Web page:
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Database Security with Distribuatable Application Expand / Collapse
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Posted Saturday, March 14, 2009 9:12 AM
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We have developed an Application in c#, .net platform with Crystal Reports - and want to distribute the database for the same. With the Installer - we are distributing MSDE - and using scripts to set it up.

What we are concerned with, is the security of the database. As a lot of the BI is built into using SP's and other Objects - Is their a way - whereby which we can Protect / Lock or Restrict users to connect to the database - asides the application.

Even, if the MS Sql Server's Administrator - wants to log in - he may not get the permission to do the same ... until and unless - he does not have the specific password - or something ...

Look forward to suggestions - Please HELP !!!
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Posted Saturday, March 14, 2009 9:34 AM


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Not sure you can do anything about the system adminstrator outside encryption, and you'll take a performance hit here.

If you setup DDL triggers, you can look for the application name, and that would help somewhat, but the administrator can disable them.

Application roles will help here. You can not setup any rights for users except to connect and then have them execute an application role, which has a password and rights for the tables.

If the server instance is not under your control, and it won't be with MSDE, you can't stop everyone. You can stop the semi-technical and curious, but they might get around it. More you shouldn't worry about this, write into your sales/support agreement that they can't alter the database and still get support, and don't worry about it.







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Post #675906
Posted Sunday, March 15, 2009 10:46 AM
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You think creating Application based Roles would help !!! - Cos - at the end of the day - the Application based roles can be overwritten using Administrative Permissions - can't they !!!

If I use an MSDE - which is what I am doing for my Demo Versions - can you suggest something which I could do their to restrict access ??? ... In which case - atleast the demo can be some what safe :)

What I mean is something - asides possibly setting a Username and Password with SQL Authentication during MSDE Setup ... anything else you suggest ... Or you feel - that is the only safest solution here ?
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Posted Sunday, March 15, 2009 11:35 AM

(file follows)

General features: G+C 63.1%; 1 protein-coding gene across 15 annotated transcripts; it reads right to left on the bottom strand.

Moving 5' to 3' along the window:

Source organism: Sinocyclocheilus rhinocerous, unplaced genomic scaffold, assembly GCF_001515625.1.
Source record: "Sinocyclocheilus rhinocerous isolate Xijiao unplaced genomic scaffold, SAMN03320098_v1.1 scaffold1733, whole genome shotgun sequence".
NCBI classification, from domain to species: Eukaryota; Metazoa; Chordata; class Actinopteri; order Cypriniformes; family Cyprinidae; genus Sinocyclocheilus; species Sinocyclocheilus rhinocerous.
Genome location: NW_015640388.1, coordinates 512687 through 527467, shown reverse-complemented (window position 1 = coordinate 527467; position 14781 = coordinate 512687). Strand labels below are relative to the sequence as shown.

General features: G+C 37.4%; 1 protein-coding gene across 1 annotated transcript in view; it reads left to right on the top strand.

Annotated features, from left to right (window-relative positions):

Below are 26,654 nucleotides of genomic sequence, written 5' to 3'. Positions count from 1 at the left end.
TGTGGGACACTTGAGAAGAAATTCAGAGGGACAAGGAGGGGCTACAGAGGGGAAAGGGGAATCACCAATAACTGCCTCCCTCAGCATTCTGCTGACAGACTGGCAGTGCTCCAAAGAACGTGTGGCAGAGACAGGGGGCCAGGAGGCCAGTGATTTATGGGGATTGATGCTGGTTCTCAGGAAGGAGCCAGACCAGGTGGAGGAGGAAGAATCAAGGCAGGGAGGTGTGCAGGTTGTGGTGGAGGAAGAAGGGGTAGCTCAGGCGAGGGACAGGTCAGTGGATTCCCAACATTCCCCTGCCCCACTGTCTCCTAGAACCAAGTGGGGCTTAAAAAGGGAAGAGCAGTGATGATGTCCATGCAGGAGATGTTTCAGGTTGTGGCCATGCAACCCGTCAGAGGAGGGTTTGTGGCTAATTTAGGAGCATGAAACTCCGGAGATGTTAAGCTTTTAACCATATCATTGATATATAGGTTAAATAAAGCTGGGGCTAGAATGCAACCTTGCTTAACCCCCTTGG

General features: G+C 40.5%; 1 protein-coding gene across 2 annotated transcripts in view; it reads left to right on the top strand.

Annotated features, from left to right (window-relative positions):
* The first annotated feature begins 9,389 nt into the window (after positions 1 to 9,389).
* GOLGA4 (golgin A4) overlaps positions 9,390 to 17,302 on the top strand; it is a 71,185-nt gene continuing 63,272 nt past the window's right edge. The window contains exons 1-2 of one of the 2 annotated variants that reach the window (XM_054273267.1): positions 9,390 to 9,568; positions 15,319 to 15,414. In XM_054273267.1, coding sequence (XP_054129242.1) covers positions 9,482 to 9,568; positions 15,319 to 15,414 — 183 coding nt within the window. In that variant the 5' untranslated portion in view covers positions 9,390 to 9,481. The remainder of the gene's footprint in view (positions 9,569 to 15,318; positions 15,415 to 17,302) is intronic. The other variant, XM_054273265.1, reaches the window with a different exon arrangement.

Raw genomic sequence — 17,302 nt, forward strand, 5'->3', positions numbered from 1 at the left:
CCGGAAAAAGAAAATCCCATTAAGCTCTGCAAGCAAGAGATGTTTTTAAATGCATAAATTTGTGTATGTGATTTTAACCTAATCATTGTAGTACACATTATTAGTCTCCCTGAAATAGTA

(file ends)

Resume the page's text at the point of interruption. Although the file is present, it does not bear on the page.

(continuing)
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If someone has administrative control of the instance, there's nothing you can do. People will be able to access the data and stored procs. There's no way to stop them.

So many people sell applications, and they don't worry about this. What are you concerned about?







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Post #676140
Posted Sunday, March 15, 2009 11:46 AM


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Anirudh (3/15/2009)
You think creating Application based Roles would help !!! - Cos - at the end of the day - the Application based roles can be overwritten using Administrative Permissions - can't they !!!

You missed the first thing that steve said, so let me make it clear: You can not distribute a SQL Server database that locks out the Admins. There is no facility in SQL Server that can do anything remotely like this.

What you can do is to secure your database against everyone else, except the Admins. This is what Steve was describing.

The Microsoft recommended method of do this (securing the users, but not the admins) is to use Certificates. They are complicated and a little confusing (to me anyway), but they are the best that is available in SQL Server today.


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Post #676141
Posted Sunday, March 15, 2009 11:50 AM


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Now, having said that, you can secure your database against all customers including the Admins, but NOT if you distribute it. The key is to host the database instead of distributing it. You might want to look into Microsoft's Cloud/Azure initiative and the new SDS offerings that are in beta right now.

-- RBarryYoung, (302)375-0451 blog: MovingSQL.com, Twitter: @RBarryYoung
Proactive Performance Solutions, Inc.
"Performance is our middle name."
Post #676143
Posted Sunday, March 15, 2009 2:49 PM


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Ultimately you can't stop someone who wants to get at your code from doing so. Even if you put the BI in compiled code, a dissassembler would still reveal what you've done. The point is to approach it legally, as Steve has mentioned. You could encrypt your stored procedures and put in your EULA the standard language about reverse engineering. Can you stop an admin from seeing the code? Absolutely not. But if they tried to act on it and your caught them, you would have legal recourse.

However, as Steve pointed out, there are a lot of companies boasting that they are transparent about their schema. I can think of two companies I have dealt with in the last six months that used this as part of their sales pitch. Now they weren't BI companies, but they were trying to see us on ease of integration.


K. Brian Kelley, CISA, MCSE, Security+, MVP - SQL Server
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